A lot of games contain an onslaught of right hooks, high kicks and hot lead, but few manage to make each individual encounter with violence meaningful, tense, exciting, important. NEO Scavenger manages to do all of the above through a turn-based RPG with permadeath, and it has offered more memorable fights than any other game this year.
Graham: I could happily give every one of this year’s awards to NEO Scavenger.
It’s one of the best RPGs I’ve played in 2014, owing to an inventive skill system and the wealth of meaningful decisions packed into every playthrough. It’s one of the best written games I’ve played this year, revealing itself over hours to not just be a systemic, permadeath survival game, but to also take place in a fascinating, Fallout-style world of cults and cannibals, quests and questions. I’m not sure how I’d justify giving it Best Collectible Card Game, but I’d find a way.
If I had to pick just one award, Best Combat is perfect. Its brawls aren’t smoothly animated like in Middle-earth – they’re not animated at all, described only via text. They’re not designed to make you feel skilled and powerful, like in Revengeance. Instead, NEO Scavenger’s fights are what would happen if the staff of RPS got drunk, took off their shoes, and decided to fight to death in a muddy field.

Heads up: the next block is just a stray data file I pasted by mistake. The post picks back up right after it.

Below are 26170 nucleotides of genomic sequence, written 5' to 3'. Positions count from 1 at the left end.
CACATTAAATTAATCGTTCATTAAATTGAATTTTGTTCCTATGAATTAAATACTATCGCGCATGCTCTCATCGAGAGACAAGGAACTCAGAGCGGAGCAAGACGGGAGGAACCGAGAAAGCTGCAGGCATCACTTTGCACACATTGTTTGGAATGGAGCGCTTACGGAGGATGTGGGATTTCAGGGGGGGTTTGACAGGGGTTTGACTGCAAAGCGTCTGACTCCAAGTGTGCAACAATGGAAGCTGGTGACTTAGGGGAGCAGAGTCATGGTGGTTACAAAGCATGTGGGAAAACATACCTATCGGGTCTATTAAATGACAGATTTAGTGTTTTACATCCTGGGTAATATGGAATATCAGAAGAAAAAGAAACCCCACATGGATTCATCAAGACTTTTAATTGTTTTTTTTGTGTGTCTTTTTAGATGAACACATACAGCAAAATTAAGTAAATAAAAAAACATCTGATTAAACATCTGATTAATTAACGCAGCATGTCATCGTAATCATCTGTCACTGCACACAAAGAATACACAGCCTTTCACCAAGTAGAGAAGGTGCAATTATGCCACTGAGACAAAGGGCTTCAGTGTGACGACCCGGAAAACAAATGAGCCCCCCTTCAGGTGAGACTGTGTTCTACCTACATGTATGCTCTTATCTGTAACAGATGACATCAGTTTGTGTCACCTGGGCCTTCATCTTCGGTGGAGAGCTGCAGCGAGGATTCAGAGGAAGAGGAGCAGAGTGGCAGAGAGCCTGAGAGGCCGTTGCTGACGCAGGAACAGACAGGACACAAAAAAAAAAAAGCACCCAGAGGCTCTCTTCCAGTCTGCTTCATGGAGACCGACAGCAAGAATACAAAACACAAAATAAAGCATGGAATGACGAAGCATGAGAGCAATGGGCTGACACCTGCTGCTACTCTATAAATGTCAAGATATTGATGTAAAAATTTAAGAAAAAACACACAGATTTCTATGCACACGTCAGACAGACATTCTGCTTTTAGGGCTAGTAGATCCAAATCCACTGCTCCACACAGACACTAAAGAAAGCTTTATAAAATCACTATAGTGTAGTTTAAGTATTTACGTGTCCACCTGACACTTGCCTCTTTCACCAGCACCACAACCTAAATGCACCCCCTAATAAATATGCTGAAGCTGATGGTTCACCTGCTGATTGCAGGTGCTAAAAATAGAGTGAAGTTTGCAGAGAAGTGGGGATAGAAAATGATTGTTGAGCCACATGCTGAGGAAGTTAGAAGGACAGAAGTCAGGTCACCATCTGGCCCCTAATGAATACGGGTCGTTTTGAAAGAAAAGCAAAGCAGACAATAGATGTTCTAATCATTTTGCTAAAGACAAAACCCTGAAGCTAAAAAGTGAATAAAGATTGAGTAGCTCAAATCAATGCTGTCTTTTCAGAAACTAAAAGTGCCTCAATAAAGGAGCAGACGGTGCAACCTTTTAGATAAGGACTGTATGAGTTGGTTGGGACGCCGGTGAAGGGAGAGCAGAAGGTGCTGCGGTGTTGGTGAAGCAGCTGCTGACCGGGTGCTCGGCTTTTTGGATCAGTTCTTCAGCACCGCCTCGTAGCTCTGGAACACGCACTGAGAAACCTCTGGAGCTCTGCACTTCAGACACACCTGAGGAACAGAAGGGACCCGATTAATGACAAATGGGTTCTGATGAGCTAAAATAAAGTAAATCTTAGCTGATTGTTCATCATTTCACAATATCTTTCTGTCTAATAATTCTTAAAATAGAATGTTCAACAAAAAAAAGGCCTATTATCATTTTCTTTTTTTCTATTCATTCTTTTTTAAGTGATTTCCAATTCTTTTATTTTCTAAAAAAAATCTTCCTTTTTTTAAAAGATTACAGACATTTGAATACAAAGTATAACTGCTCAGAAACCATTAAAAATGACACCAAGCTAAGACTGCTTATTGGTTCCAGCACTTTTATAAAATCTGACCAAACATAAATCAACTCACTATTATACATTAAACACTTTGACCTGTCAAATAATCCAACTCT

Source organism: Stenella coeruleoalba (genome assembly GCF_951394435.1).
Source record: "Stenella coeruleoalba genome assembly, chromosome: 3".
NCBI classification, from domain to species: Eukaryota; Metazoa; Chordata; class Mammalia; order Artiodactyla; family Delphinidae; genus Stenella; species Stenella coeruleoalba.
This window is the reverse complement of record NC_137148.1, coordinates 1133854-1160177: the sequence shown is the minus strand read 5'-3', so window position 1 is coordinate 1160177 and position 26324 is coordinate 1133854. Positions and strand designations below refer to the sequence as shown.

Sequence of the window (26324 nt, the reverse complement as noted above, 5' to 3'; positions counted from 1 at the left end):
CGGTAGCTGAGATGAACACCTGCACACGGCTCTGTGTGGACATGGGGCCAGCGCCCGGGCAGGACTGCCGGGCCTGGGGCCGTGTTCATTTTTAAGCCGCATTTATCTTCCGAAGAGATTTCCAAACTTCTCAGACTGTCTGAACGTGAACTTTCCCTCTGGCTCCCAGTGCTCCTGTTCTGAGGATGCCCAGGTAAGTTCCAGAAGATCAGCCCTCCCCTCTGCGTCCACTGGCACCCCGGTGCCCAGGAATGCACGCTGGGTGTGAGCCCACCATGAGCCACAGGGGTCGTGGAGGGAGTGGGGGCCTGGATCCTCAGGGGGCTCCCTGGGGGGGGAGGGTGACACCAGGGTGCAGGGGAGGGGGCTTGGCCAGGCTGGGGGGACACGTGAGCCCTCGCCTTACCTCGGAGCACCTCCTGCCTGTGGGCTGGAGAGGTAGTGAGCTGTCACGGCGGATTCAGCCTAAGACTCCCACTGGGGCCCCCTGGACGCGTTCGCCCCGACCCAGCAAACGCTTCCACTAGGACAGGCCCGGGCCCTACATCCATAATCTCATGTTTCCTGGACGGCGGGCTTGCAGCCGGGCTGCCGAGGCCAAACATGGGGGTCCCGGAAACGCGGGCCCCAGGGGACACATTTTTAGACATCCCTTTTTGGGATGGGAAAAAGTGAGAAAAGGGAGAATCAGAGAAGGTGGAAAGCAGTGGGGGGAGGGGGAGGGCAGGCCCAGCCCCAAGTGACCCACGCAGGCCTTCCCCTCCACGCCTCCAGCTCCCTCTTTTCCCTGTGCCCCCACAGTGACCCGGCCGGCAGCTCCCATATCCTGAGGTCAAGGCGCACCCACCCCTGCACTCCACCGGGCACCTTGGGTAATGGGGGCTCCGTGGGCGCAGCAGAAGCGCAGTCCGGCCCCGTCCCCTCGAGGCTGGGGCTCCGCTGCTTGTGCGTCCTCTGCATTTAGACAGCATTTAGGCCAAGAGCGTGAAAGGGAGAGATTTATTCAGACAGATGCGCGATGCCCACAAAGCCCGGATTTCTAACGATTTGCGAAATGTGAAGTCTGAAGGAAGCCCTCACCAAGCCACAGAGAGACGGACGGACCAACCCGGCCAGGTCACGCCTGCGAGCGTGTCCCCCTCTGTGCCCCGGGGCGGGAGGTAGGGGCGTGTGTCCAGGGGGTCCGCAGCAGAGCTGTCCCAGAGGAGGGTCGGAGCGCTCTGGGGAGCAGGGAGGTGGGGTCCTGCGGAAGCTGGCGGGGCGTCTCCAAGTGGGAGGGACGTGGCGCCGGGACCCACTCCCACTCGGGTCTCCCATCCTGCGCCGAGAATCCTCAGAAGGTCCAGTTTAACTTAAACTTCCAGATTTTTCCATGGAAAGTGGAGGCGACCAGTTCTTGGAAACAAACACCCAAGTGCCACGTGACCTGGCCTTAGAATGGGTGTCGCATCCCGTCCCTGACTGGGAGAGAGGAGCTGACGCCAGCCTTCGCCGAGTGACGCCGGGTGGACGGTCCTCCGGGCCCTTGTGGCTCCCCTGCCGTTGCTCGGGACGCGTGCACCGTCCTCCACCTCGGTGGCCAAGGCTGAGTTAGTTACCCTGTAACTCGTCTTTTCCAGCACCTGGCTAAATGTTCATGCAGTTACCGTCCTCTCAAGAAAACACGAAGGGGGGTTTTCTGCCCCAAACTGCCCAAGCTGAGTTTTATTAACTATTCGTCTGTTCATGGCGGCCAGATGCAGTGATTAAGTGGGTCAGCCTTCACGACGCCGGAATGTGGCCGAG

They’re one of the only game fights I can think of that are grim, messy, clumsy, desperate – and as a mechanic, combat in NEO Scavenger is a nexus point for every other idea the game is trying to express.
You start every game by waking up in a cryo-facility wearing only a hospital gown, the survivor of some unknown apocalypse. You wander out into the world to find out where you are, who you are, what’s gone wrong, but also in search of some trousers, comfortable shoes and a plastic bag to carry food in. This is the Scavenger part of the title. You’ll find materials in fields, in mobile homes, in collapsing office buildings, in dust-filled storage lockers, and in the pockets, bags and on the feet of other Scavengers wandering around the mostly barren landscape.
Those Scavengers will sometimes come for you and sometimes you’ll go for them. If you meet, you’ll enter a combat screen telling you what you know about your opponent – can you see them, are they hurt, what are they wearing, how far away are they. The actions you can perform during each increment of time are context-sensitive. If you can’t see them at night, all you can do is search for them or swing blindly in the dark. If you’ve taken the Strong and Melee skills at the start, maybe you’ll get an extra attack move allowing you to headbutt your opponent.
In most instances, your moves will be the same: punch, tackle, kick while on the ground. The roll of a dice will determine whether you hit, whether you trip and fall over, whether the rifle your opponent is carrying has any bullets or whether it’ll only be used as a club to beat you with.
Very, very occasionally, with enough hiding, sneaking and luck – and a heavy weapon in your hand like a wrench – you’ll end a fight in a turn or two. The rest of the time it’s a slog. They’ll swing and swing with a tree branch they found. You’ll punch and kick with your naked fists. You’ll hit their head and crack their ribs. They’ll pummel your arm and you’ll drop your plastic bag full of pebbles and novelty tshirts. They’ll bleed internally and try to crawl away. You’ll finish the job, you need their shoes.